The power sector consumes more than one third of all coal used in these three provinces 4. Thus, if all coal-burning sectors were included in the impact estimates, the results would be even greater. This further emphasizes the urgent need for coal consumption control in these top three coal-consuming provinces.
Figure : The percentage of coal consumed in the power sectors of Shandong, Shanxi and Inner Mongolia.
Policy demand: â€˘
Pollution from these top coal-consuming provinces must be curbed in order to reduce air pollution, and protect public health. These three provinces should commit to publishing a coal-burning reduction target and action plans.
4 <China Energy Statistical Yearbook 2012>, more details in appendix 3
Estimated health impacts Table : Estimated health impacts caused by power plants in Shandong, Shanxi and Inner Mongolia provinces of mainland China.
Ischemic heart disease
Mortality types: Stroke
Asthma (adults) Chronic Bronchitis
Table : Estimated health impacts caused by Shandong, Shanxi and Inner Mongolia power plants within their own province.
Mortality types: Stroke
Ischemic heart disease
Asthma (adults) Chronic Bronchitis
Maps modeling coal-fired power plants and air pollution dispersion in Shandong, Shanxi and Inner Mongolia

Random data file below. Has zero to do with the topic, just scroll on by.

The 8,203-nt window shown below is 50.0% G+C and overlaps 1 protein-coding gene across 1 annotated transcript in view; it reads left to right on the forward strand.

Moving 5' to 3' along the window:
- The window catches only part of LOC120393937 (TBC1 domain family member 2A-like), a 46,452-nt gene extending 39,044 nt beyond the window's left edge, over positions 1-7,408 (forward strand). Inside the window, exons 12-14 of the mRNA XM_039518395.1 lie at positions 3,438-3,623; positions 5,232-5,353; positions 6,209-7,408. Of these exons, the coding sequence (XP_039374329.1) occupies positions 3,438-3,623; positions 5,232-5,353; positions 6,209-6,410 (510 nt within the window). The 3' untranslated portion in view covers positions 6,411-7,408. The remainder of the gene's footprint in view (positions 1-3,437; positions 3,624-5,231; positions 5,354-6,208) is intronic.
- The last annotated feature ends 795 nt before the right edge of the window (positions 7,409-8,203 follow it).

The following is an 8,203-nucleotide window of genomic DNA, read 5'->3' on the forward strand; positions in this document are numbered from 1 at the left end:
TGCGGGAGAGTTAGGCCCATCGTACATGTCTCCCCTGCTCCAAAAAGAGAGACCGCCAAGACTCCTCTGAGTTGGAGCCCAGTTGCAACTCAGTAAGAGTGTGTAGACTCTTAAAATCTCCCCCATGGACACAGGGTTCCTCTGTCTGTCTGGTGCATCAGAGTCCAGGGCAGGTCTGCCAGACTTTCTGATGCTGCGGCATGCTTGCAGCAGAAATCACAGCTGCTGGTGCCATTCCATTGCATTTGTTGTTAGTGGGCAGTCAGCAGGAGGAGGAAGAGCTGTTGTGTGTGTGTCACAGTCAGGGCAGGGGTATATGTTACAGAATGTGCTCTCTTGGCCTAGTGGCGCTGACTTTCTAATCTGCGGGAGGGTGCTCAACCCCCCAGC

Figure : Map modeling coal-fired power plants in Shandong, Shanxi and Inner Mongolia.
Figure : Estimated PM2.5 concentration increase attributed to coal power plants in Shandong, Shanxi and Inner Mongolia.
Figure : Estimated premature deaths attributed to coal power plants in Shandong, Shanxi and Inner Mongolia. Each grid cell represents a 5km x 5km region.
Appendix 1: Methodology
Greenpeace commissioned U.S. air pollution modeling expert Dr. Andrew Gray to assess the PM2.5 exposure caused by Chinese coal-fired power plants. Dr. Gray has 30 years of experience in air pollution research, having worked for the U.S. government, in academic projects and as an independent consultant. Dr. Gray used the CALPUFF modeling system to evaluate the dispersion of pollutants from over 2,000 operating coal-fired power plants, and the contribution these emissions make to PM2.5 levels in China. The CALPUFF modeling system is recommended by the U.S. EPA for modeling long-range transport of air pollution from point sources, such as power plant stacks. It is an advanced
air pollution dispersion model that simulates the effects of 'time and space'-varying meteorological conditions on pollutant transport, transformation and removal. 5 The model has been previously used in China by a Chinese-U.S. team in Harvard University 6.